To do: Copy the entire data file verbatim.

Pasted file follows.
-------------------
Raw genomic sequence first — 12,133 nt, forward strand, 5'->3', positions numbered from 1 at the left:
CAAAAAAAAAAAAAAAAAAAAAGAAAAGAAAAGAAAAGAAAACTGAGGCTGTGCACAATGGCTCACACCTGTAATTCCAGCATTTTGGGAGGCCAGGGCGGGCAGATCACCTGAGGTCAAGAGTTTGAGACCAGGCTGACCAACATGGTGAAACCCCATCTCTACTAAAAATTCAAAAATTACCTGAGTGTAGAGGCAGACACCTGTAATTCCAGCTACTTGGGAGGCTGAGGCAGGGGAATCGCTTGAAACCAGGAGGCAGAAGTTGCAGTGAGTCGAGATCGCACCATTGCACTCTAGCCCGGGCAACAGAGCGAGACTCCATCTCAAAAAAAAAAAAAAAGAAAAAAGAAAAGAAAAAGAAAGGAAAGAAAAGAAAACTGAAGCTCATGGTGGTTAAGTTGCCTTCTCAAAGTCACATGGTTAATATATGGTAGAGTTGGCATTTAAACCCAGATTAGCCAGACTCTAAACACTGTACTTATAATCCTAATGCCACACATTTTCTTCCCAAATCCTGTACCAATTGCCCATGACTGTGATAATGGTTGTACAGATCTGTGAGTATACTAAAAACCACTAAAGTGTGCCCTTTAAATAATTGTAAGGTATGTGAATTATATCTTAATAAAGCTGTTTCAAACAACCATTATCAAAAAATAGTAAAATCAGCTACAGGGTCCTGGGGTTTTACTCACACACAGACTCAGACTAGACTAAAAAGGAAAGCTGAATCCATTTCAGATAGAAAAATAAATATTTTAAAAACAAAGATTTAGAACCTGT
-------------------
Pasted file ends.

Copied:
Raw genomic sequence first — 12,133 nt, forward strand, 5'->3', positions numbered from 1 at the left:
CAAAAAAAAAAAAAAAAAAAAAGAAAAGAAAAGAAAAGAAAACTGAGGCTGTGCACAATGGCTCACACCTGTAATTCCAGCATTTTGGGAGGCCAGGGCGGGCAGATCACCTGAGGTCAAGAGTTTGAGACCAGGCTGACCAACATGGTGAAACCCCATCTCTACTAAAAATTCAAAAATTACCTGAGTGTAGAGGCAGACACCTGTAATTCCAGCTACTTGGGAGGCTGAGGCAGGGGAATCGCTTGAAACCAGGAGGCAGAAGTTGCAGTGAGTCGAGATCGCACCATTGCACTCTAGCCCGGGCAACAGAGCGAGACTCCATCTCAAAAAAAAAAAAAAAGAAAAAAGAAAAGAAAAAGAAAGGAAAGAAAAGAAAACTGAAGCTCATGGTGGTTAAGTTGCCTTCTCAAAGTCACATGGTTAATATATGGTAGAGTTGGCATTTAAACCCAGATTAGCCAGACTCTAAACACTGTACTTATAATCCTAATGCCACACATTTTCTTCCCAAATCCTGTACCAATTGCCCATGACTGTGATAATGGTTGTACAGATCTGTGAGTATACTAAAAACCACTAAAGTGTGCCCTTTAAATAATTGTAAGGTATGTGAATTATATCTTAATAAAGCTGTTTCAAACAACCATTATCAAAAAATAGTAAAATCAGCTACAGGGTCCTGGGGTTTTACTCACACACAGACTCAGACTAGACTAAAAAGGAAAGCTGAATCCATTTCAGATAGAAAAATAAATATTTTAAAAACAAAGATTTAGAACCTGT